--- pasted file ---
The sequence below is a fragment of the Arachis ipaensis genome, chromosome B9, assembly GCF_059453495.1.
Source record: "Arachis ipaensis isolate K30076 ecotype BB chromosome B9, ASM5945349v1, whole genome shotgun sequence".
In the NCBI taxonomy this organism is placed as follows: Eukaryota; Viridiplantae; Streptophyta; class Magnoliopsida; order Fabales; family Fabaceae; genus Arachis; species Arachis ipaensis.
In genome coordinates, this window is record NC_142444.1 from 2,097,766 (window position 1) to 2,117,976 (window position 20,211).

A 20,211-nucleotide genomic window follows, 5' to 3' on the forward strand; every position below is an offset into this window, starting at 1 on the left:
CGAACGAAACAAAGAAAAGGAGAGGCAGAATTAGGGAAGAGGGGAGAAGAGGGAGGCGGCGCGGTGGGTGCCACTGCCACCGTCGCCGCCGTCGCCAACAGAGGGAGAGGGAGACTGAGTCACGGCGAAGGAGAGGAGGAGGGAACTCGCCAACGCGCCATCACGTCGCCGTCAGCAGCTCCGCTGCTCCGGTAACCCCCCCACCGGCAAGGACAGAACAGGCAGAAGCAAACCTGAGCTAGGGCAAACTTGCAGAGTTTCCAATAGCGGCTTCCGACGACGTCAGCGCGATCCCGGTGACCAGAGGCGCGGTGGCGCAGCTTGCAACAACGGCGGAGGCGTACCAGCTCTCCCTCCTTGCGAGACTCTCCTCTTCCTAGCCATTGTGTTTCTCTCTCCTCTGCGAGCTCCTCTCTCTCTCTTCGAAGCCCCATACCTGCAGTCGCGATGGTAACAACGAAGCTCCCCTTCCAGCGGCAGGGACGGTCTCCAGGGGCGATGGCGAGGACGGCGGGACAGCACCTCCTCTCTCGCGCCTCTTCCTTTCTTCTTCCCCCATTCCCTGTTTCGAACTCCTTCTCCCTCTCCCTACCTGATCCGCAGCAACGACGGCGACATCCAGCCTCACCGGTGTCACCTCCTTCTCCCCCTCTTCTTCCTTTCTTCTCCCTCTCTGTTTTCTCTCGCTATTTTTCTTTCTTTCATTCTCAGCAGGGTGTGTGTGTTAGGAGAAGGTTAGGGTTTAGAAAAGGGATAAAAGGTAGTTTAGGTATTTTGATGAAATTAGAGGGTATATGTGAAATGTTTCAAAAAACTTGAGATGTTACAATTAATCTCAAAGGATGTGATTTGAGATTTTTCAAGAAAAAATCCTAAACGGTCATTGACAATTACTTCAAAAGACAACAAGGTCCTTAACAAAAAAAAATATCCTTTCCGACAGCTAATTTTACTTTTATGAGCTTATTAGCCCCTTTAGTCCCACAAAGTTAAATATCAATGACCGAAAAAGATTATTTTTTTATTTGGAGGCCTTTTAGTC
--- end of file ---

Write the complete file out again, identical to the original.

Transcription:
The sequence below is a fragment of the Arachis ipaensis genome, chromosome B9, assembly GCF_059453495.1.
Source record: "Arachis ipaensis isolate K30076 ecotype BB chromosome B9, ASM5945349v1, whole genome shotgun sequence".
In the NCBI taxonomy this organism is placed as follows: Eukaryota; Viridiplantae; Streptophyta; class Magnoliopsida; order Fabales; family Fabaceae; genus Arachis; species Arachis ipaensis.
In genome coordinates, this window is record NC_142444.1 from 2,097,766 (window position 1) to 2,117,976 (window position 20,211).

A 20,211-nucleotide genomic window follows, 5' to 3' on the forward strand; every position below is an offset into this window, starting at 1 on the left:
CGAACGAAACAAAGAAAAGGAGAGGCAGAATTAGGGAAGAGGGGAGAAGAGGGAGGCGGCGCGGTGGGTGCCACTGCCACCGTCGCCGCCGTCGCCAACAGAGGGAGAGGGAGACTGAGTCACGGCGAAGGAGAGGAGGAGGGAACTCGCCAACGCGCCATCACGTCGCCGTCAGCAGCTCCGCTGCTCCGGTAACCCCCCCACCGGCAAGGACAGAACAGGCAGAAGCAAACCTGAGCTAGGGCAAACTTGCAGAGTTTCCAATAGCGGCTTCCGACGACGTCAGCGCGATCCCGGTGACCAGAGGCGCGGTGGCGCAGCTTGCAACAACGGCGGAGGCGTACCAGCTCTCCCTCCTTGCGAGACTCTCCTCTTCCTAGCCATTGTGTTTCTCTCTCCTCTGCGAGCTCCTCTCTCTCTCTTCGAAGCCCCATACCTGCAGTCGCGATGGTAACAACGAAGCTCCCCTTCCAGCGGCAGGGACGGTCTCCAGGGGCGATGGCGAGGACGGCGGGACAGCACCTCCTCTCTCGCGCCTCTTCCTTTCTTCTTCCCCCATTCCCTGTTTCGAACTCCTTCTCCCTCTCCCTACCTGATCCGCAGCAACGACGGCGACATCCAGCCTCACCGGTGTCACCTCCTTCTCCCCCTCTTCTTCCTTTCTTCTCCCTCTCTGTTTTCTCTCGCTATTTTTCTTTCTTTCATTCTCAGCAGGGTGTGTGTGTTAGGAGAAGGTTAGGGTTTAGAAAAGGGATAAAAGGTAGTTTAGGTATTTTGATGAAATTAGAGGGTATATGTGAAATGTTTCAAAAAACTTGAGATGTTACAATTAATCTCAAAGGATGTGATTTGAGATTTTTCAAGAAAAAATCCTAAACGGTCATTGACAATTACTTCAAAAGACAACAAGGTCCTTAACAAAAAAAAATATCCTTTCCGACAGCTAATTTTACTTTTATGAGCTTATTAGCCCCTTTAGTCCCACAAAGTTAAATATCAATGACCGAAAAAGATTATTTTTTTATTTGGAGGCCTTTTAGTC